Pricing strategies which have too many variations are administratively more expensive than the additional revenues which they raise.

Equally, pricing strategies which are too inflexible fail to maximise income either because they depress demand or fail to charge enough for what is on offer. Individually negotiated prices only make sense for particularly large or valuable customers.

HMRC used to set individual prices for particularly valuable taxpayers, in the form of 'forward tax agreements'. Unfortunately in Fayed & Others v Advocate General for Scotland and CIR 77 TC 273, it was held to be acting ultra vires in doing so.

It will only be in small numbers of cases that it would be worthwhile concluding individual agreements. That situation is common to most large suppliers whatever they are supplying.

But it often makes commercial sense to identify a group of 'customers', the common characteristics of which suit a particular pricing structure. The remittance basis rules are an example of exactly that.

They identify a group of individuals who may be expected to move jurisdictions quite easily and recognises that if the UK's tax pricing structure does not recognise that mobility, it will lose those 'customers' to foreign competitors.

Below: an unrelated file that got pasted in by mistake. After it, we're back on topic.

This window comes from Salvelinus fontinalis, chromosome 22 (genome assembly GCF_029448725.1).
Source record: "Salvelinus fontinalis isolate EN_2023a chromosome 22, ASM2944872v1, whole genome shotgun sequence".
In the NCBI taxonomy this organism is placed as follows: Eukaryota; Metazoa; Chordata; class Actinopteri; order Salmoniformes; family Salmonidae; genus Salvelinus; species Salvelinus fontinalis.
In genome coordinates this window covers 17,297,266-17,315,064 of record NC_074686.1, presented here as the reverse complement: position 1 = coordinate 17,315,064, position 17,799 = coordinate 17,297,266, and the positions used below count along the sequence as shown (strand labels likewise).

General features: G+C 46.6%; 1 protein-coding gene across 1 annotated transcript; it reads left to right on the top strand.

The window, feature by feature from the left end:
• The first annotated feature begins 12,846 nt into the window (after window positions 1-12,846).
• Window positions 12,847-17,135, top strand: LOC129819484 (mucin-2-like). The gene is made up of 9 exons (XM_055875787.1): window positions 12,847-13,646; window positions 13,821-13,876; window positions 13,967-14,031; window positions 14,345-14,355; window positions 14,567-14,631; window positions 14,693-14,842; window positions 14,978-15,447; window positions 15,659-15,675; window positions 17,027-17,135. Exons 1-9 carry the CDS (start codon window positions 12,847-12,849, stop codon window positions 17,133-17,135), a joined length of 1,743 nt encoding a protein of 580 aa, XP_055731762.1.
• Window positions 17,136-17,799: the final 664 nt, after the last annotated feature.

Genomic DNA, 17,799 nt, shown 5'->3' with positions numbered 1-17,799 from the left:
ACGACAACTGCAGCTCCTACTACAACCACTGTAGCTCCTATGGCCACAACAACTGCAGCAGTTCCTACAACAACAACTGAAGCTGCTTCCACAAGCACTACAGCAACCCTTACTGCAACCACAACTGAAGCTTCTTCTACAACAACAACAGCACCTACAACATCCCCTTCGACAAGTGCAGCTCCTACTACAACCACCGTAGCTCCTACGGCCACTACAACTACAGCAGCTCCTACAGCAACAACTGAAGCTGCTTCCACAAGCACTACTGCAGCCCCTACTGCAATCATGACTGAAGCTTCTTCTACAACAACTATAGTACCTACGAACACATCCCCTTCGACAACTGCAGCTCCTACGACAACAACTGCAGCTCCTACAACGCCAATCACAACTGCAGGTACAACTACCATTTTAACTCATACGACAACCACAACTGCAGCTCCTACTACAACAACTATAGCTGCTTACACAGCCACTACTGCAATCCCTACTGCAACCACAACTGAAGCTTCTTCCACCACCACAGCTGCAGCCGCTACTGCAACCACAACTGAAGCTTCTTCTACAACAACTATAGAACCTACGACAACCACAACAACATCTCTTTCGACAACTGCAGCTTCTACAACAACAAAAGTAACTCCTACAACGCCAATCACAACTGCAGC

Blunt instrument

The remittance rules, however, have always been a blunt instrument. Mike very sensibly points out that American expatriates on five-year secondments will have weaker ties to this country than those who have been resident in the UK for a long time.

He feels that the tax system should recognise the difference on grounds of fairness which are difficult to follow but there is a perfectly sensible, commercial justification for doing so.

The longer a person remains here, the more likely it is that he will be settled here and therefore the more likely that he will be willing to pay a higher price for the privilege of continuing to reside here.

That is precisely the approach which the Government has adopted in applying the remittance basis charge to those who have been resident here for seven of the preceding nine fiscal years.

Poorly designed pricing structure